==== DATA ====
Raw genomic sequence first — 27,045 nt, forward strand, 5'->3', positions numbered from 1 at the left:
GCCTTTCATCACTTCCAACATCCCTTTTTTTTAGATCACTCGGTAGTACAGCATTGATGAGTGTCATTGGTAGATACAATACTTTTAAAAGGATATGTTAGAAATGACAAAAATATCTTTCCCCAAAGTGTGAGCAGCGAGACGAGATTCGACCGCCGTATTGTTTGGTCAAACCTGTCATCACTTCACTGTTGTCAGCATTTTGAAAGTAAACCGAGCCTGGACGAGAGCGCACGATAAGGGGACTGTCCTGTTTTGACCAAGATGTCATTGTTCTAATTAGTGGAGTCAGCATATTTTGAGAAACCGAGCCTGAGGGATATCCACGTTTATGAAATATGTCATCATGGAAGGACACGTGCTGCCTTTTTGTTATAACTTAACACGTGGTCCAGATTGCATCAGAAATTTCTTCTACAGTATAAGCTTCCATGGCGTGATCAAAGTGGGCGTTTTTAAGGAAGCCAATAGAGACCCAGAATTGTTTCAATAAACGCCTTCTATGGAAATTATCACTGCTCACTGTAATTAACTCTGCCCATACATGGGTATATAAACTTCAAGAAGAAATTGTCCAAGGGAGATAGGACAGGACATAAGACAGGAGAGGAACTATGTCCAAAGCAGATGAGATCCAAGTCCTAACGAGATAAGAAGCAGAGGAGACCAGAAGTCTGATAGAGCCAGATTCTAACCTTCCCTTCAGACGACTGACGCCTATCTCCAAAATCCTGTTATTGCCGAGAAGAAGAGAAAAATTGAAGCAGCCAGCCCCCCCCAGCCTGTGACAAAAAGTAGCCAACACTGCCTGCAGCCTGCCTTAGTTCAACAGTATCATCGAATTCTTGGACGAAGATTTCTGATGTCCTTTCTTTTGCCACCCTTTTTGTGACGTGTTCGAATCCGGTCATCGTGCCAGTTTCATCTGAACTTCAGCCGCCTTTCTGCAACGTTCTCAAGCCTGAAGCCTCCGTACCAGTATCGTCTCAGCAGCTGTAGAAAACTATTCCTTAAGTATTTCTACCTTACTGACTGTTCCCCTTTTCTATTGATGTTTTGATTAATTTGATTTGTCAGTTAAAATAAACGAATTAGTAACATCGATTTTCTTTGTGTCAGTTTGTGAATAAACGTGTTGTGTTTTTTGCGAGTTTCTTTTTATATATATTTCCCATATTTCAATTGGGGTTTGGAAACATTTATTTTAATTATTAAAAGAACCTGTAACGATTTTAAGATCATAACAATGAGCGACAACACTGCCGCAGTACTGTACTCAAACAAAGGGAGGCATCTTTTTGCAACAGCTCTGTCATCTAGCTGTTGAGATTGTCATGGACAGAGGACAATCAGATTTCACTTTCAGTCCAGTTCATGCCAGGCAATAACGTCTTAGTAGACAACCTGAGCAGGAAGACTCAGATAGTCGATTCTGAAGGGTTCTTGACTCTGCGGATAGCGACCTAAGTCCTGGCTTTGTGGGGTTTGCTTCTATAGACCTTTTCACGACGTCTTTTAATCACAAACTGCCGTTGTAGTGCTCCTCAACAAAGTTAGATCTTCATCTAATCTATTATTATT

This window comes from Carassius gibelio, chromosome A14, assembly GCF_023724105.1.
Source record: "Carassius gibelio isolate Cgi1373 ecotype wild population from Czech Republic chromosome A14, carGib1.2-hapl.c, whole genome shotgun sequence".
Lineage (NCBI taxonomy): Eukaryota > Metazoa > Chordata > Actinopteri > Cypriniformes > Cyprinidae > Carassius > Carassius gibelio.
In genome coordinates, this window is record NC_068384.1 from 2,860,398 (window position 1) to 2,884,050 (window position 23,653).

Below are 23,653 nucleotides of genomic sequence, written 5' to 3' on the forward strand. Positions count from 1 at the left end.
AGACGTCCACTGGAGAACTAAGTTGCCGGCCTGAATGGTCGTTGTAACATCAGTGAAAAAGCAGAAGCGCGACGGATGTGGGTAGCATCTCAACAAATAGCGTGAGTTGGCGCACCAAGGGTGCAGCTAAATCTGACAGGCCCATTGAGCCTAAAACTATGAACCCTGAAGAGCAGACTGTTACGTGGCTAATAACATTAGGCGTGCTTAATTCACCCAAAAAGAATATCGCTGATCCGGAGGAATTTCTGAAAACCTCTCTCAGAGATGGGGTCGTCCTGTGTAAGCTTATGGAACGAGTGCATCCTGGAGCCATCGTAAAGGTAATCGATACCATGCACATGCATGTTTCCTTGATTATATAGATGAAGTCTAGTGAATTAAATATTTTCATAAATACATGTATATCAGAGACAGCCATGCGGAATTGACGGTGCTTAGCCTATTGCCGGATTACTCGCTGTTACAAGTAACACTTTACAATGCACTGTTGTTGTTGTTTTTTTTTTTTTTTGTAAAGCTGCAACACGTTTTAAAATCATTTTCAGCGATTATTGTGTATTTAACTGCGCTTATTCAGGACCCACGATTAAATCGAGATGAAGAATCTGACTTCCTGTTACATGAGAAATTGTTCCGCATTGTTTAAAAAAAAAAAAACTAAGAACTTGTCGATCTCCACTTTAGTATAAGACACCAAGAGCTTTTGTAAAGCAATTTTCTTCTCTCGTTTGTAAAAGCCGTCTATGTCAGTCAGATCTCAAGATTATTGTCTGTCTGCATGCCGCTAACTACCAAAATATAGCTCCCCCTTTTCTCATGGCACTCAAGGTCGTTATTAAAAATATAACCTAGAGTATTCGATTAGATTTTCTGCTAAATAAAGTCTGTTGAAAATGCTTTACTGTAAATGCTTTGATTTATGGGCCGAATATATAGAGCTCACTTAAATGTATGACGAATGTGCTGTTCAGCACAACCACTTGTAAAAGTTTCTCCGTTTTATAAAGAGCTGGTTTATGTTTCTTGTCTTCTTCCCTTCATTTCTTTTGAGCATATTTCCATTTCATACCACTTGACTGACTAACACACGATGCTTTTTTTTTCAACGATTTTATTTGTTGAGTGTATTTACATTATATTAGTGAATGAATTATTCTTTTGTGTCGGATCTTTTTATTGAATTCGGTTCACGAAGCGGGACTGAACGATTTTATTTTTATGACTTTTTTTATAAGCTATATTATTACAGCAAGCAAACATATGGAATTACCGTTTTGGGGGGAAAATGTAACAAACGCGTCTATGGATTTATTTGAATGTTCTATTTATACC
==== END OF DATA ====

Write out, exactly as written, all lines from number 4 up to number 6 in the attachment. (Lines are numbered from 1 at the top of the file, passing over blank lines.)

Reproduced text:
Source record: "Carassius gibelio isolate Cgi1373 ecotype wild population from Czech Republic chromosome A14, carGib1.2-hapl.c, whole genome shotgun sequence".
Lineage (NCBI taxonomy): Eukaryota > Metazoa > Chordata > Actinopteri > Cypriniformes > Cyprinidae > Carassius > Carassius gibelio.
In genome coordinates, this window is record NC_068384.1 from 2,860,398 (window position 1) to 2,884,050 (window position 23,653).